Reading's support has never been the largest or loudest, but this season more than most has seen it come under scrutiny both inside and outside the club.
Reading's manager and players have expressed disappointment that their good season has not seen higher crowds. The real criticism though, has come from supporters of other Championship clubs. Rarely does a Reading game go by without some fan mocking our support.
The contrast with our promotion rivals couldn't be more different. I recently spent the weekend in Huddersfield and you could feel the excitement and pride in the whole town. I saw Reading fans say the same about Brighton, whilst anyone who knows any Leeds fan will know that they are beside themselves at their season so far.
It can be hard to explain to the fans of those teams why Reading's home attendances haven't picked up, why our away following remains one of the smallest in the league and the general lack of excitement amongst our fanbase.
Some fans have pointed towards the style of football and the gentrification of the matchday experience at the Madejski Stadium. There is some truth to that, but it's been a while since Reading were exciting to watch.
Brian McDermott's promotion challenges were more about team spirit than skilful football. Whilst the lack of atmosphere at the Madejski Stadium is nothing new.
21st century history
The main reason is surely history, another thing held against Reading when we're being dismissed as tinpot. As the table below shows the Royals have finished in the top 10 in the second tier nine times since the millennium.
Add in three seasons in the Premier League and two seasons chasing promotion in the then Division Two, and you can see why this season doesn't feel like anything special to Reading fans.
Compare that with some of our promotion rivals and you can see why they're getting so excited. Brighton are on the verge of their first promotion to the Premier League. Huddersfield are almost certain to finish in the top 10 of the second tier for the first time since 2000.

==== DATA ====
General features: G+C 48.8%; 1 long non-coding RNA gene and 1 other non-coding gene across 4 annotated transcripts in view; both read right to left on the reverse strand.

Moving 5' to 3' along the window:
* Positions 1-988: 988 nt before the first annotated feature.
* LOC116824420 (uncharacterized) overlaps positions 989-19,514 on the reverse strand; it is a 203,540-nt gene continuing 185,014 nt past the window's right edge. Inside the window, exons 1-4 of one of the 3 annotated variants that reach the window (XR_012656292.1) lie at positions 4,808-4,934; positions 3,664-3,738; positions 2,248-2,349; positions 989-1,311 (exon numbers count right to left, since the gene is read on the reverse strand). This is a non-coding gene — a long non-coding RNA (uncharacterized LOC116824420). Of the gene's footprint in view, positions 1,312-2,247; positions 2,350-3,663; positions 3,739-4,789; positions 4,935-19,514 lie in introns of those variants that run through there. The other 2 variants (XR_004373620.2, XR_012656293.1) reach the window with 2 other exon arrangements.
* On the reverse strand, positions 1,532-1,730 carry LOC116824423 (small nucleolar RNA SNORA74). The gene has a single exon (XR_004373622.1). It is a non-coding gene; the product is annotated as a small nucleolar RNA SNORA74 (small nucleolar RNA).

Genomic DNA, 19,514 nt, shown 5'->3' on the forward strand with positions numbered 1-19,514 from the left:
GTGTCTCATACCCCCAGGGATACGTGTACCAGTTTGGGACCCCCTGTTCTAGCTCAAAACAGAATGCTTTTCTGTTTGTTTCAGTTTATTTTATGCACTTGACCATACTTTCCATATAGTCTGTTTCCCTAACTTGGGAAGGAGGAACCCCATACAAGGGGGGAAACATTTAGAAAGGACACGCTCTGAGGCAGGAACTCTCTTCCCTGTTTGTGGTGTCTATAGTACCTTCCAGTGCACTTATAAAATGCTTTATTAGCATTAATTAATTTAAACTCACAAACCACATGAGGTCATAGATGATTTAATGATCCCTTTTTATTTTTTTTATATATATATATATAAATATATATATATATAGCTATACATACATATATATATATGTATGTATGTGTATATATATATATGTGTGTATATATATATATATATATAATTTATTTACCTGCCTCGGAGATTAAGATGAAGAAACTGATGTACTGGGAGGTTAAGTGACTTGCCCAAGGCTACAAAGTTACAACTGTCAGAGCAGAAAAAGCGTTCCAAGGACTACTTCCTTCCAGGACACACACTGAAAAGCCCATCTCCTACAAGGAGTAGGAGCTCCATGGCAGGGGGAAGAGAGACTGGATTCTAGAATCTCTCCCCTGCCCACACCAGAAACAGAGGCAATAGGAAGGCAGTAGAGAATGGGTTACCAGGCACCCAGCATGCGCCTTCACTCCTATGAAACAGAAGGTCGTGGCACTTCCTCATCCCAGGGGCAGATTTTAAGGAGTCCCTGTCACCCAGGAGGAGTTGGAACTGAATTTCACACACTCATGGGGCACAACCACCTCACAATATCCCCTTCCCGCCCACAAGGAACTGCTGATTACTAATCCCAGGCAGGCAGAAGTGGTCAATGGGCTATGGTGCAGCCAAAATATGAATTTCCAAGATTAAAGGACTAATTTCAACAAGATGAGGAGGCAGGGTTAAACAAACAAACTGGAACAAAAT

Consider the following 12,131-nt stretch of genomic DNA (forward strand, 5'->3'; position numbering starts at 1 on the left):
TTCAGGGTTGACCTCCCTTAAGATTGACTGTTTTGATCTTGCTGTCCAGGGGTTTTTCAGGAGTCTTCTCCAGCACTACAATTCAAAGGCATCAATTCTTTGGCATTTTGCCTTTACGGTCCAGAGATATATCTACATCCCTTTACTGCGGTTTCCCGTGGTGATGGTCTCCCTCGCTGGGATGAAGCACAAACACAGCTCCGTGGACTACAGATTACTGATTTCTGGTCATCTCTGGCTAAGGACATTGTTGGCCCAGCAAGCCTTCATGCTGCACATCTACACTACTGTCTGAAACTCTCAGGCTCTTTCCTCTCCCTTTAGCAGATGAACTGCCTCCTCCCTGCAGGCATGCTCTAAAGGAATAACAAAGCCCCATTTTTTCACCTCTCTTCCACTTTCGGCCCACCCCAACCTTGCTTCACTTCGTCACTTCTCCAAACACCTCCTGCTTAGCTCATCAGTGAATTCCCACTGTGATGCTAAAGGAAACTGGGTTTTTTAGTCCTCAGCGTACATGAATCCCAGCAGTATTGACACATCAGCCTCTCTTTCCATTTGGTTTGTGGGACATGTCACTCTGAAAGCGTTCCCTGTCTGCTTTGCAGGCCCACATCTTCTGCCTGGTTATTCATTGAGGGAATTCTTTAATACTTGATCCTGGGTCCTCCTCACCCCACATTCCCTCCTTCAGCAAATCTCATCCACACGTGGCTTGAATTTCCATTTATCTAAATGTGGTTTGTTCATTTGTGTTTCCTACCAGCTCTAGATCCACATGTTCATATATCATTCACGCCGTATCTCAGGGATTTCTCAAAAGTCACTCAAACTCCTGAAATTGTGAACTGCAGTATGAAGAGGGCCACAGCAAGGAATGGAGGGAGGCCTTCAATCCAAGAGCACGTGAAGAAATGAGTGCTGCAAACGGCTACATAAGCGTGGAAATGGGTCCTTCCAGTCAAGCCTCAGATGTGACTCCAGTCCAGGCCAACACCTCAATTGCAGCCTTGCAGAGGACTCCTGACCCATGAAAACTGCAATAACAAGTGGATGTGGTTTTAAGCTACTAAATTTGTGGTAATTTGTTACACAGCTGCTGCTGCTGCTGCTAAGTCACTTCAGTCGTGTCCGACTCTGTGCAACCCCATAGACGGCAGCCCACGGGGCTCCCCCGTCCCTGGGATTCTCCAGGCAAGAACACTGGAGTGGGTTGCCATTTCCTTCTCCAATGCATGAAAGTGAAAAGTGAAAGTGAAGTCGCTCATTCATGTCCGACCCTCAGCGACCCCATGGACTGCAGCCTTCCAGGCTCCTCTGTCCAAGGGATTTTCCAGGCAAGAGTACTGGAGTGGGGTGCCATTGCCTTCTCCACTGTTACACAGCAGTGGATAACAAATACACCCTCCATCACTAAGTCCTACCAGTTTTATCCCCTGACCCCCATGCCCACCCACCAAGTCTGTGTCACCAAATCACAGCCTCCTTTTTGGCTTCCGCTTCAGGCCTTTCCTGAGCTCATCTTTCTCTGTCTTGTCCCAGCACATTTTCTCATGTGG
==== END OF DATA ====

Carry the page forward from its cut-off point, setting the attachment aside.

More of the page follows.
Even the Yorkshire giants', Leeds United and Sheffield Wednesday, 21st century efforts fail to come close to matching little old Reading. Since being relegated from the Premier League in 2004 Leeds have only twice finished in the top 10 of the Championship. Sheffield Wednesday's record is even worse.
To put it simply, Reading have been far more successful this century than the clubs mentioned above. Our 20th century history may pale in comparison, but in the 21st century our on field success means that for most of this century we have been a bigger club than Brighton, Huddersfield, Leeds and Wednesday.
Until recent seasons no player from Reading would have viewed a move to any of those clubs as anything other than a step down. Surely that is as good a barometer of club size as attendances and history.
So the attendance police may be out in force on Friday when Reading take a small following up to Hillsborough, but the real worry for Reading fans should be when we'll start feeling as thrilled as Brighton, Huddersfield, Leeds and Wednesday fans at challenging for promotion from the Championship.
Reading have almost fallen into a catch-22 situation. We are now an established Championship club where finishing below 10th is viewed as a failure.
Promotion challenges are to be expected so don't create excitement, whilst even the Premier League prize no longer has the allure it once did. Our last two seasons in the top flight were hardly enjoyable.
All this means Reading fans are in a strange position of expecting success whilst not being animated about it. Up to 2008 there was a real buzz in the town about the club, but since that painful relegation it has never really come back.
Even the promotion challenges under Brian McDermott only saw attendances and excitement grow right at the end of the season.
It's a problem for the club and the fans. If the fans struggle to get excited and don't have something to dream about then it creates a strange atmosphere.
Reading fans have become so used to success that two mediocre seasons when we were never in danger of relegation and enjoyed long FA Cup runs were considered hardships. They weren't and we're now back challenging for promotion.
It will take more than just wins to get the buzz back. Exciting football would help, but it might need more than that. A team full of homegrown players might help get some identity back into the club.
But it might be that we need to suffer the hardships that Brighton, Huddersfield, Leeds and Wednesday have endured in the last decade or so before we can start to appreciate challenging for promotion to the Premier League again.
Until then, bless the attendance police for thinking a Championship promotion challenge is something to get worked up about!